3 Reasons Entrepreneurs Should be on a Minimalism Journey

Marie Kondo, Author of The Life-Changing Magic of Tidying Up
Marie Kondo, Author of The Life-Changing Magic of Tidying Up

In 2 days, we start our Second Annual Minimalism Challenge!  What does minimalism have to do with entrepreneurship and woodworking?  Everything!  Minimalism is a movement to pare back on tasks and things in order to focus on what’s important in your life.  If those things that are important to you include entrepreneurship and/or woodworking, then minimalism is a tool to help focus on both of those passions.  We wrote earlier about our minimalism journey in What Do You Mean I Have to Move the Wood Shop???!!!??? Entrepreneurs Need to Be Flexible and will talk about a specific tactic (the Minimalism Challenge) to propel you on your minimalism journey.

So what is The Minimalism Challenge?  Very simply, you get rid of a number of things equal to that day of the month.  For example, on August 1st we will get rid of one thing.  On the 31st, we’ll each get rid of at least 31 things.  By the end of the month, we’ll each have gotten rid of around 500 things.  Our friends Josh and Ryan, The Minimalists, have written out the rules of engagement in their post Let’s Play a Minimalism Game.

So how does one identify the things to get rid of?  One method that was useful for us was to follow Marie Kondo’s example.  Marie wrote a New York Times bestseller called The Life-Changing Magic of Tidying Up which has a multi-step process (she calls it the KonMari Method) for decluttering your house.  If you don’t have a starting point, Marie’s framework might be useful to you.  For example, one of the first steps is to focus on reducing your wardrobe.  First, you put all of your clothes together then decide what to keep and what to get rid of.  Anything that hasn’t been worn in the last 90 days is a prime candidate to jettison.  Mrs Woodworker and I did that last year and it was amazing how many clothes we each had when we brought every single piece of clothing we owned into one room.  It was a real eye opener.  As you need items to shed for the Minimalism Challenge, you can leverage Marie’s method to find more items.

There is at least one caveat, however.  Some folks are not great fans of Kondo’s method, so use it with your eyes open.  For more, read 5 Reasons I Hate Marie Kondo (Admit It, Deep Down You Do Too).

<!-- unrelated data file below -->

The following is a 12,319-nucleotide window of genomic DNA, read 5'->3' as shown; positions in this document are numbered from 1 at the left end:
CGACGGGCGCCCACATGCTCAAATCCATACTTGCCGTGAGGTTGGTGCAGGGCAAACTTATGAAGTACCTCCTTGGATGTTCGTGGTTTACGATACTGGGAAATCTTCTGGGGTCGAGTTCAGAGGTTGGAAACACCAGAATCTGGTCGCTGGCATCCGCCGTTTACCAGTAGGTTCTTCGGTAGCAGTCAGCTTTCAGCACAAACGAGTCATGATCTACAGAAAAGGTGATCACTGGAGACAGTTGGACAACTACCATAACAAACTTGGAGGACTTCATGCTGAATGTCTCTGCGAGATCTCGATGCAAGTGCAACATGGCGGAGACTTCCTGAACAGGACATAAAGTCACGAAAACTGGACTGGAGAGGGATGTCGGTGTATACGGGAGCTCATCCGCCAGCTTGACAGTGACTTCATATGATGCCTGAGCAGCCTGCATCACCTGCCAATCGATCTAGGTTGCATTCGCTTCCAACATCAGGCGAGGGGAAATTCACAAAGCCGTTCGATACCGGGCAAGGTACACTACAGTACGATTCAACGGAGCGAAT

But why pursue The Challenge in the first place?

#1:  It frees up time for your passion

Stuff has to be tended to.  The larger the house, the more maintenance required.  The more cars, the more trips to the auto shop.  In our post Woodworking and Minimalism: If I Buy All These Tools Am I a Minimalist? we described the rationale behind it, but I’d to explore more about the aspect of freeing up time, one of our most precious assets.  Maria Popova, the writer of Brain Pickings who has millions of blog readers, gave a great overview of the value of time when she unpacked Seneca’s (Seneca is one of the great Stoic philosophers) letters regarding time (I subscribe to her weekly newsletter).  Here is a taste from Seneca:

“It is not that we have a short time to live, but that we waste a lot of it. Life is long enough, and a sufficiently generous amount has been given to us for the highest achievements if it were all well invested. But when it is wasted in heedless luxury and spent on no good activity, we are forced at last by death’s final constraint to realize that it has passed away before we knew it was passing. So it is: we are not given a short life but we make it short, and we are not ill-supplied but wasteful of it… Life is long if you know how to use it.”

If you’d like specific ideas about stealing back more time, read our post Lifestyle Design: Tactics, Techniques and Procedures for Entrepreneurs, and Everyone Else.

For more insight into freeing up time, Ii you haven’t had the chance yet, you have to check out a documentary series on Netflix called Abstract (see YouTube trailer here) on multiple ground breaking makers/artists/designers.  If you watch very carefully, it’s fascinating to watch how they live their lives and put everything they have into their craft.  For example, one of the designers is Tinker Hatfield who designed the Air Jordan shoe for Nike.  These designers are all minimalists, so some degree.

One thing to be aware of, is that as you focus on your craft, you will start to see results.  As your enterprise becomes more successful, the demands on your time will increase.  See our post 4 Ways for Entrepreneurs to Manage Their Backlog: When the Cup Overflows for some suggestions in dealing with this.

#2:  It frees up money for your passions